Anyone who is a football fan (and many who are not) know of Junior Seau’s death on May 2. The tragic event has been ruled a suicide, and the manner in which it happened—Seau shot himself in the chest—has people asking questions beyond the usual, “Why?” It’s not a common way to commit suicide, and it mirrors the suicide of Dave Duerson in February 2011, another retired NFL player. Before Duerson died he sent a text message to his family, telling them he wanted his brain studied for evidence of chronic traumatic encephalopathy (CTE). Seau’s family recently agreed to the same.
CTE is a disease that results from too many concussions and other head injuries. It’s symptoms are frightening, and include psychotic symptoms, memory loss, and Parkinson’s disease-like symptoms in later years. It can only be diagnosed post-mortem.
Recent exposés by the New York Times and other publications have highlighted the link between hard hits in sports like football and CTE. As a result, the National Football League has amended its rules to limit the risk of concussions. But they can’t take the inherent violence out of the current sport. Brain-jarring collisions are likely to remain common. For some, big hits are part of the appeal of the sport. Yet as word spreads of the link between CTE and football, I suspect fewer people will feel that way. As Rob Mitchum said, “It’s getting harder and harder to innocently watch football.”
That has some questioning the future of football. John Gruber linked to a piece over at Grantland written by economists Tyler Cowen and David Grier back in February, after Duerson died. In it, they detail the hypothetical decline of football in the coming decades. That may surprise many of you: An America without football seems like an impossibility. But keep in mind that football wasn’t always the juggernaut it is today.
Football’s uncertain future doesn’t exactly make me feel rosy inside—I’ve done some pretty silly things just to watch Packer games—but neither does the thought of NFL players living on average nearly 20 years less than everyone else.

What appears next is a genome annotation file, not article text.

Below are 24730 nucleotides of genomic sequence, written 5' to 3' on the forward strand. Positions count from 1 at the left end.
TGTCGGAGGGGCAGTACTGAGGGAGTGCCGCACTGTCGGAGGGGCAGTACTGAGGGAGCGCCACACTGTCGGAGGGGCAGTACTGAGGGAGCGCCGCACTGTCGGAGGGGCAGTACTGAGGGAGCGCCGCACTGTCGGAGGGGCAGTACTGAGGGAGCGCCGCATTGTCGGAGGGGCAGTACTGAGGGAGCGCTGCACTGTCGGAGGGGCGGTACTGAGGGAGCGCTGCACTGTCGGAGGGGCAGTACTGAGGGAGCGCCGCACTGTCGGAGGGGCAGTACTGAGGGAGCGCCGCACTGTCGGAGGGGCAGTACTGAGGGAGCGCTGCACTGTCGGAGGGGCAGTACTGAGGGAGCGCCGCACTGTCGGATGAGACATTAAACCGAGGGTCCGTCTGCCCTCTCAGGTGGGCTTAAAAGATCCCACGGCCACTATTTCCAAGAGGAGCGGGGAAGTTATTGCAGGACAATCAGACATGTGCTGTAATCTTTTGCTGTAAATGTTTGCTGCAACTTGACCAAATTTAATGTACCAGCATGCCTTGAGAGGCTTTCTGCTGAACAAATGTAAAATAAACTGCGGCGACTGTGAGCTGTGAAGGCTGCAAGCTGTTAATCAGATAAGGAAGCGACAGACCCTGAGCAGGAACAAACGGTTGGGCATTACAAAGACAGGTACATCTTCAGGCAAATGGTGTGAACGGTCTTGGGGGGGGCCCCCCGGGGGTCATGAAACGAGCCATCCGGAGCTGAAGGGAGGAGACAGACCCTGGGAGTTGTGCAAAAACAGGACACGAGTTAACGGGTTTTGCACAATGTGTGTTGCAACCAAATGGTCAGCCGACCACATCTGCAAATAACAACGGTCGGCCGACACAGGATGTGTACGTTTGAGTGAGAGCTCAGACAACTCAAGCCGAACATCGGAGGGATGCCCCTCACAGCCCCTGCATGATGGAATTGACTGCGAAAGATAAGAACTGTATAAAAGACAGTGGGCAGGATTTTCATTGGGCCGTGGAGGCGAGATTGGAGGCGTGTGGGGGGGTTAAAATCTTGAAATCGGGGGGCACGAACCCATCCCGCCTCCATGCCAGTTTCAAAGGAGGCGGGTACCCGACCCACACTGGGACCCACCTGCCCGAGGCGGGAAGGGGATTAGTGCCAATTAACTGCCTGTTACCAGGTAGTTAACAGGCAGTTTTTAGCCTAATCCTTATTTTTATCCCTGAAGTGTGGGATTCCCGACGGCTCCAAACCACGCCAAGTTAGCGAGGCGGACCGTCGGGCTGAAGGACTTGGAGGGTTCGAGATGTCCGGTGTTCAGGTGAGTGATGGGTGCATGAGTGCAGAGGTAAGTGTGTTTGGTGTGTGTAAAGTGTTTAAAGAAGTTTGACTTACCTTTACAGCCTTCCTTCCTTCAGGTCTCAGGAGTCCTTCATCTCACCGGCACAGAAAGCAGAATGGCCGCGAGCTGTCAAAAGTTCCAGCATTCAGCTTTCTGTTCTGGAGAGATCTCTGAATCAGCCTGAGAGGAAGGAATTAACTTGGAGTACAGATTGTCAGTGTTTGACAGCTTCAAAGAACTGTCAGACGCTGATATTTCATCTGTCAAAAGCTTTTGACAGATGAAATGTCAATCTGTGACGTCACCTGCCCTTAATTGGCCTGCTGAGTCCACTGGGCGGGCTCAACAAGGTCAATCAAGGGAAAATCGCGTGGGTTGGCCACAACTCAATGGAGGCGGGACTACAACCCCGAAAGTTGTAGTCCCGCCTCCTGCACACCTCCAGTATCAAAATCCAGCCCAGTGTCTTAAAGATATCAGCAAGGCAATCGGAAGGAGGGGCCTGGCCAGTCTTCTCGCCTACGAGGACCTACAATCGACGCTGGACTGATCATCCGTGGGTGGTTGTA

Football’s decline could have far reaching consequences, Cowen and Grier point out, from possible decreases in binge drinking on college campuses to reduced profitability for cable TV companies. But there’s another part of their thought-exercise that stood out to me, and one that’s relevant to Per Square Mile. Cowen and Grier:
Overall, the loss of football could actually increase migration from rural to urban areas over time. Football-dependent areas are especially prominent in rural America, and some of them will lose a lot of money and jobs.
They use Green Bay as a case study. The Packers’ Lambeau Field adds $282 million to the local economy, supports 2,560 jobs, and contributes $15.2 million in taxes. While Green Bay may be an outlier as the smallest city in the NFL, many small university towns are similarly dependent on collegiate football. If football becomes too much of a liability and universities drop the sport, then many small towns will lose significant portions of their economy.
Let’s say these things come to pass, that football’s liability causes it to disappear at the high school and college levels, that schools no longer feed the NFL the talent it needs to stay on top, and that football in general withers like boxing did in the first half of the 20th century. What will replace it? If Cowen and Grier are right, that football is a small town and rural sport—and I believe they are—then what is an urban sport? Basketball or even soccer or track and field, as they suggest? Or another relatively unknown sport? Only time will tell, but given the recent spate of tragic deaths among football players, we may not have to wait long to find out.
Photo by compujeramy.